Could our use of rotating shifts aboard our ships be counter-productive? One study suggest it is – and that there is a better way.
My former company officer, a Marine charged with developing and leading 150 midshipmen, once commented that rack-time was the goal of every midshipmen. While he was joking, it’s true we, as much as anyone else, enjoy being rested.
Last summer I shadowed enlisted members aboard a destroyer. It was my introduction to rotating shifts, where on a daily basis sailors rotated the hours they stood watches and slept.
Tasked with maintaining and operating a platform worth hundreds of millions of dollars, these sailors were always suffering from lack of sleep. As I remember, sailors could have a 0000-0400 watch then wake up for reveille at 0630. With the ship preparing for INSURV, no sleeping was permitted from reveille to 2230. Thus, there was always a duty section of fatigued sailors.
In 1988 Dr. Charles Czeisler and colleagues at the Center for the Design of Industrial Schedules conducted a sleep study of the Philadelphia Police Department. They reported astonishing results. Noticing that long, erratic work hours and shift work left police officers overly fatigued, he induced the Philadelphia Police Department to implement a new shift schedule. The result: a 21% drop in personnel falling asleep at work and an astounding 20% reduction in on-the-job motor vehicle accidents. Interestingly, daily alcohol usage dropped from 17% to 9%.
These are miraculous numbers for something as basic as adjusting the work schedule. One key change was a reduction in the number of shift changes from once every 8 days to once every 3 weeks. The sailors onboard my ship rotated their watches every day!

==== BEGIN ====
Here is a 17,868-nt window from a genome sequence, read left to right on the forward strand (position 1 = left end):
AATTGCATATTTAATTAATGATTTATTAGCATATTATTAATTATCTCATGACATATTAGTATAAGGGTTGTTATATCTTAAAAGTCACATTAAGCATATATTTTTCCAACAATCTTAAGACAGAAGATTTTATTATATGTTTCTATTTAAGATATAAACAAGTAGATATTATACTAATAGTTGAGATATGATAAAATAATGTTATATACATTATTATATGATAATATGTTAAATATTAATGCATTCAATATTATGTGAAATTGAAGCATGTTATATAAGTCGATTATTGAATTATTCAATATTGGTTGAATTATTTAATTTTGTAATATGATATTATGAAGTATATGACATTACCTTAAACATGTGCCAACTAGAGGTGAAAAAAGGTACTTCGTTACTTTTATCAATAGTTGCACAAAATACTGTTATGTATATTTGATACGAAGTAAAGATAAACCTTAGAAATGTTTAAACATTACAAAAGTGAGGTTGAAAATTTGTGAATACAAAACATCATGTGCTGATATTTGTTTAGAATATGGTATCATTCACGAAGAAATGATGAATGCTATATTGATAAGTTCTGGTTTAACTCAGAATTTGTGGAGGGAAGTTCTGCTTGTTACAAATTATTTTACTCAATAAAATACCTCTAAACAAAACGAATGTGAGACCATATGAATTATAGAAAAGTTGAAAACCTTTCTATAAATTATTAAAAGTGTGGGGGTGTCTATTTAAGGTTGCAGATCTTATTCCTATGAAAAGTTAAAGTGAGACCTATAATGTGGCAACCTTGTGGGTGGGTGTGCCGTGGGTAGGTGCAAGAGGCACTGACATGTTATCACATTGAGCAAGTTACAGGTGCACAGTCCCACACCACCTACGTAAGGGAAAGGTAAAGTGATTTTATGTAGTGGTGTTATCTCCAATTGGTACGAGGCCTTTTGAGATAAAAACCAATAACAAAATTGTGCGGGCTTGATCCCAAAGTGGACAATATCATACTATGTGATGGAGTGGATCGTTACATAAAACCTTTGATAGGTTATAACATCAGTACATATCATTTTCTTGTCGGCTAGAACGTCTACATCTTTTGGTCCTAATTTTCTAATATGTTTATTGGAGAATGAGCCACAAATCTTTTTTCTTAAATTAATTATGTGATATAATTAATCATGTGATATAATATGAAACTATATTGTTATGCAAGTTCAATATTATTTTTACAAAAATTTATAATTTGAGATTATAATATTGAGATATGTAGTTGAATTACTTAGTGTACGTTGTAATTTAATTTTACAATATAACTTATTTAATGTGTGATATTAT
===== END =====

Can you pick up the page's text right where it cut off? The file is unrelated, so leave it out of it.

This study demonstrates getting the proper amount of sleep is a safety and performance issue. It also suggests the role of the commanding officer includes balancing crew rest and combat readiness.
Have we considered mandating that sailors receive 8 hours of sleep before reporting for duty, like aviators? Perhaps the Navy could provide COs, officers, and chiefs with more information on the impact of personnel scheduling and rest. Armed with this information, COs, officers, and chiefs can be more informed when determining the watch standing rotations
The submarines I have spent limited time on do not hold morning formation and operate efficiently. My destroyer held morning quarters formation for all hands, which disrupted the sleep of those who stood the midnight watch. Is morning quarters really worth this interruption?
Looking to the Future
I contacted Dr. Bryan Vila, a sleep and performance expert, from Washington State University about this study. He noted that the military “has been a critical source of leadership nationally” on the importance of sleep. In fact, he is currently building a lab concerned with fatigue issues with grants from the Office of Naval Research.
Any thoughts on how we can improve our scheduling or are we already doing the best we can? I also wonder if there are additional studies that would provide further guidance to COs on the watch scheduling?
Dr. Vila’s review of Dr. Czeisler’s study can be found in the September 2006 issue of the American Journal of Industrial Medicine.
This post has been edited to correct that Dr. Czeisler’s performed the study of the police department, with Dr. Vila providing a review of it in 2006.
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